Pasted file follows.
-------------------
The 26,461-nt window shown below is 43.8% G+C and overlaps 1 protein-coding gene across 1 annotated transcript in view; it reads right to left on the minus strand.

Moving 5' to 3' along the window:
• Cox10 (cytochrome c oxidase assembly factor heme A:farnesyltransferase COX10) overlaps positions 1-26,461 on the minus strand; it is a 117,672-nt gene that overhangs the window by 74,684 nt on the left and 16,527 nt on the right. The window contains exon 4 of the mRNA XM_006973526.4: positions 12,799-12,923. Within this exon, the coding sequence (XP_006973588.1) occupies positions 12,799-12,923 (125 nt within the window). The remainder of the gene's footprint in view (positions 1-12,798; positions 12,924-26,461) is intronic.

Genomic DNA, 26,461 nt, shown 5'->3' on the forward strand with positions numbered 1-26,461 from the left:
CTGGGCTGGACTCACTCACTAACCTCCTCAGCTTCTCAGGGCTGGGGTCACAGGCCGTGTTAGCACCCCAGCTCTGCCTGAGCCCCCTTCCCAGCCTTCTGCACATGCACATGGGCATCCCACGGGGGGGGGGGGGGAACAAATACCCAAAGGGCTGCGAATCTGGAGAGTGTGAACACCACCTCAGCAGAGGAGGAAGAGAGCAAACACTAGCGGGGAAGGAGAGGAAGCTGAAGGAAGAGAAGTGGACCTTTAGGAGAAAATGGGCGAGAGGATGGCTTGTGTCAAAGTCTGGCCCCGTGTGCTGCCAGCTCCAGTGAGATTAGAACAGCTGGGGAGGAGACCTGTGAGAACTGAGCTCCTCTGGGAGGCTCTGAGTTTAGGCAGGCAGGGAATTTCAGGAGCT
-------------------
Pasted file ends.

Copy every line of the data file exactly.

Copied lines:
The 26,461-nt window shown below is 43.8% G+C and overlaps 1 protein-coding gene across 1 annotated transcript in view; it reads right to left on the minus strand.

Moving 5' to 3' along the window:
• Cox10 (cytochrome c oxidase assembly factor heme A:farnesyltransferase COX10) overlaps positions 1-26,461 on the minus strand; it is a 117,672-nt gene that overhangs the window by 74,684 nt on the left and 16,527 nt on the right. The window contains exon 4 of the mRNA XM_006973526.4: positions 12,799-12,923. Within this exon, the coding sequence (XP_006973588.1) occupies positions 12,799-12,923 (125 nt within the window). The remainder of the gene's footprint in view (positions 1-12,798; positions 12,924-26,461) is intronic.

Genomic DNA, 26,461 nt, shown 5'->3' on the forward strand with positions numbered 1-26,461 from the left:
CTGGGCTGGACTCACTCACTAACCTCCTCAGCTTCTCAGGGCTGGGGTCACAGGCCGTGTTAGCACCCCAGCTCTGCCTGAGCCCCCTTCCCAGCCTTCTGCACATGCACATGGGCATCCCACGGGGGGGGGGGGGGAACAAATACCCAAAGGGCTGCGAATCTGGAGAGTGTGAACACCACCTCAGCAGAGGAGGAAGAGAGCAAACACTAGCGGGGAAGGAGAGGAAGCTGAAGGAAGAGAAGTGGACCTTTAGGAGAAAATGGGCGAGAGGATGGCTTGTGTCAAAGTCTGGCCCCGTGTGCTGCCAGCTCCAGTGAGATTAGAACAGCTGGGGAGGAGACCTGTGAGAACTGAGCTCCTCTGGGAGGCTCTGAGTTTAGGCAGGCAGGGAATTTCAGGAGCT